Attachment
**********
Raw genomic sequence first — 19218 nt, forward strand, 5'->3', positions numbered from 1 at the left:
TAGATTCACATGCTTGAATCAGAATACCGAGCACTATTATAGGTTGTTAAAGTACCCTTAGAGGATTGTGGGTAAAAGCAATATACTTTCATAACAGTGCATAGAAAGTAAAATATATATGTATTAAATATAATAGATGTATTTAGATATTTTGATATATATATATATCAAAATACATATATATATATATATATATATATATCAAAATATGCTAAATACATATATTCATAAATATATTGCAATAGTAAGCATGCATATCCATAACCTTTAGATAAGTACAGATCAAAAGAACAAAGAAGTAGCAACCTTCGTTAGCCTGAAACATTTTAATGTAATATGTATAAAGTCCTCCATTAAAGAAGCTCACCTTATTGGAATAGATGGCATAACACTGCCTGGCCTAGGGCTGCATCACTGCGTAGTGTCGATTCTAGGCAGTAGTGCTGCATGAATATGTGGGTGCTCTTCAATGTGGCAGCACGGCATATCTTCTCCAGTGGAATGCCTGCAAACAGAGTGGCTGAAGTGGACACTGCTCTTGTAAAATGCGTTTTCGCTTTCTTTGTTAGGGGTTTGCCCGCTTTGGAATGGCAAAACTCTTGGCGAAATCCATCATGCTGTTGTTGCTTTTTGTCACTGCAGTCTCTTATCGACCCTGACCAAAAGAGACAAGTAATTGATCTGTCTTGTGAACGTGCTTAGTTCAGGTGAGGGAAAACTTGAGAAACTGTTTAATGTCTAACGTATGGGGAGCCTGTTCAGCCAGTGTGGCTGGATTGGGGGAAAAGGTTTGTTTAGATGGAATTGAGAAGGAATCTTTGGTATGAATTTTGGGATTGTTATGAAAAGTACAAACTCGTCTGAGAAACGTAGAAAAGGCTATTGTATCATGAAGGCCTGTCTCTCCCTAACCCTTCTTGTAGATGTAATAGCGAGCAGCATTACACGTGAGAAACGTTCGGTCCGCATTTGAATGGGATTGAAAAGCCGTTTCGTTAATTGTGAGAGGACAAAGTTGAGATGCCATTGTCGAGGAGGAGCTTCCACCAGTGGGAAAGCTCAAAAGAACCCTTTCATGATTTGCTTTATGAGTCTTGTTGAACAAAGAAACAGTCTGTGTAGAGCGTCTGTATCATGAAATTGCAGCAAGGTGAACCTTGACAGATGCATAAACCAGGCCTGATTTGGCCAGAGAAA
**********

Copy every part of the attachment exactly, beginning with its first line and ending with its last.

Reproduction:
Raw genomic sequence first — 19218 nt, forward strand, 5'->3', positions numbered from 1 at the left:
TAGATTCACATGCTTGAATCAGAATACCGAGCACTATTATAGGTTGTTAAAGTACCCTTAGAGGATTGTGGGTAAAAGCAATATACTTTCATAACAGTGCATAGAAAGTAAAATATATATGTATTAAATATAATAGATGTATTTAGATATTTTGATATATATATATATCAAAATACATATATATATATATATATATATATATCAAAATATGCTAAATACATATATTCATAAATATATTGCAATAGTAAGCATGCATATCCATAACCTTTAGATAAGTACAGATCAAAAGAACAAAGAAGTAGCAACCTTCGTTAGCCTGAAACATTTTAATGTAATATGTATAAAGTCCTCCATTAAAGAAGCTCACCTTATTGGAATAGATGGCATAACACTGCCTGGCCTAGGGCTGCATCACTGCGTAGTGTCGATTCTAGGCAGTAGTGCTGCATGAATATGTGGGTGCTCTTCAATGTGGCAGCACGGCATATCTTCTCCAGTGGAATGCCTGCAAACAGAGTGGCTGAAGTGGACACTGCTCTTGTAAAATGCGTTTTCGCTTTCTTTGTTAGGGGTTTGCCCGCTTTGGAATGGCAAAACTCTTGGCGAAATCCATCATGCTGTTGTTGCTTTTTGTCACTGCAGTCTCTTATCGACCCTGACCAAAAGAGACAAGTAATTGATCTGTCTTGTGAACGTGCTTAGTTCAGGTGAGGGAAAACTTGAGAAACTGTTTAATGTCTAACGTATGGGGAGCCTGTTCAGCCAGTGTGGCTGGATTGGGGGAAAAGGTTTGTTTAGATGGAATTGAGAAGGAATCTTTGGTATGAATTTTGGGATTGTTATGAAAAGTACAAACTCGTCTGAGAAACGTAGAAAAGGCTATTGTATCATGAAGGCCTGTCTCTCCCTAACCCTTCTTGTAGATGTAATAGCGAGCAGCATTACACGTGAGAAACGTTCGGTCCGCATTTGAATGGGATTGAAAAGCCGTTTCGTTAATTGTGAGAGGACAAAGTTGAGATGCCATTGTCGAGGAGGAGCTTCCACCAGTGGGAAAGCTCAAAAGAACCCTTTCATGATTTGCTTTATGAGTCTTGTTGAACAAAGAAACAGTCTGTGTAGAGCGTCTGTATCATGAAATTGCAGCAAGGTGAACCTTGACAGATGCATAAACCAGGCCTGATTTGGCCAGAGAAA